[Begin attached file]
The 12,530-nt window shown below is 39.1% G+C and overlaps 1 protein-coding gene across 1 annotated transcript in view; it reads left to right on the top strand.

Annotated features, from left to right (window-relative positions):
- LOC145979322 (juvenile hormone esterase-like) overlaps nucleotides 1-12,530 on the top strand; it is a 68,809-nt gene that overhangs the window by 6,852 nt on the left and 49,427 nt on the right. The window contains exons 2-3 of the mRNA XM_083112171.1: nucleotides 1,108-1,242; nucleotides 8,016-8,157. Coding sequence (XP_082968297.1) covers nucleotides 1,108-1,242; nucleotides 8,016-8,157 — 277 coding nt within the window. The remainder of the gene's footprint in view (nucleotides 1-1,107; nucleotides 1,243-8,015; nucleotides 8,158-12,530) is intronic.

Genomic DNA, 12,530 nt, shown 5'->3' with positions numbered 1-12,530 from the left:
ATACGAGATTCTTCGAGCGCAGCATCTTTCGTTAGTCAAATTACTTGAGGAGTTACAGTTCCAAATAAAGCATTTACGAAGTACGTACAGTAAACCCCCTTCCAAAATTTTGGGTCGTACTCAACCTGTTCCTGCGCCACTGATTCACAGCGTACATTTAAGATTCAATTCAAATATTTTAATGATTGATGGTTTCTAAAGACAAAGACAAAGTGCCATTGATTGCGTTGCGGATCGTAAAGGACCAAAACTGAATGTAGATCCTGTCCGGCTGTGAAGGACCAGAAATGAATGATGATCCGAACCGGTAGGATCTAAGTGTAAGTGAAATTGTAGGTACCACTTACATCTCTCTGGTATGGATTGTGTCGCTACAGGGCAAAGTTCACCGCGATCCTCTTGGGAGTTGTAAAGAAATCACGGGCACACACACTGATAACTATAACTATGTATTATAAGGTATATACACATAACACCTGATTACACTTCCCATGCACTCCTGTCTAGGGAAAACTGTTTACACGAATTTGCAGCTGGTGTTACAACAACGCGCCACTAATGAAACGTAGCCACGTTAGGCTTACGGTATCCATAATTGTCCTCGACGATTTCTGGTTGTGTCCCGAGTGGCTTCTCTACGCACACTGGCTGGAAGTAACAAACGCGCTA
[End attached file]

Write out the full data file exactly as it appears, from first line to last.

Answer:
The 12,530-nt window shown below is 39.1% G+C and overlaps 1 protein-coding gene across 1 annotated transcript in view; it reads left to right on the top strand.

Annotated features, from left to right (window-relative positions):
- LOC145979322 (juvenile hormone esterase-like) overlaps nucleotides 1-12,530 on the top strand; it is a 68,809-nt gene that overhangs the window by 6,852 nt on the left and 49,427 nt on the right. The window contains exons 2-3 of the mRNA XM_083112171.1: nucleotides 1,108-1,242; nucleotides 8,016-8,157. Coding sequence (XP_082968297.1) covers nucleotides 1,108-1,242; nucleotides 8,016-8,157 — 277 coding nt within the window. The remainder of the gene's footprint in view (nucleotides 1-1,107; nucleotides 1,243-8,015; nucleotides 8,158-12,530) is intronic.

Genomic DNA, 12,530 nt, shown 5'->3' with positions numbered 1-12,530 from the left:
ATACGAGATTCTTCGAGCGCAGCATCTTTCGTTAGTCAAATTACTTGAGGAGTTACAGTTCCAAATAAAGCATTTACGAAGTACGTACAGTAAACCCCCTTCCAAAATTTTGGGTCGTACTCAACCTGTTCCTGCGCCACTGATTCACAGCGTACATTTAAGATTCAATTCAAATATTTTAATGATTGATGGTTTCTAAAGACAAAGACAAAGTGCCATTGATTGCGTTGCGGATCGTAAAGGACCAAAACTGAATGTAGATCCTGTCCGGCTGTGAAGGACCAGAAATGAATGATGATCCGAACCGGTAGGATCTAAGTGTAAGTGAAATTGTAGGTACCACTTACATCTCTCTGGTATGGATTGTGTCGCTACAGGGCAAAGTTCACCGCGATCCTCTTGGGAGTTGTAAAGAAATCACGGGCACACACACTGATAACTATAACTATGTATTATAAGGTATATACACATAACACCTGATTACACTTCCCATGCACTCCTGTCTAGGGAAAACTGTTTACACGAATTTGCAGCTGGTGTTACAACAACGCGCCACTAATGAAACGTAGCCACGTTAGGCTTACGGTATCCATAATTGTCCTCGACGATTTCTGGTTGTGTCCCGAGTGGCTTCTCTACGCACACTGGCTGGAAGTAACAAACGCGCTA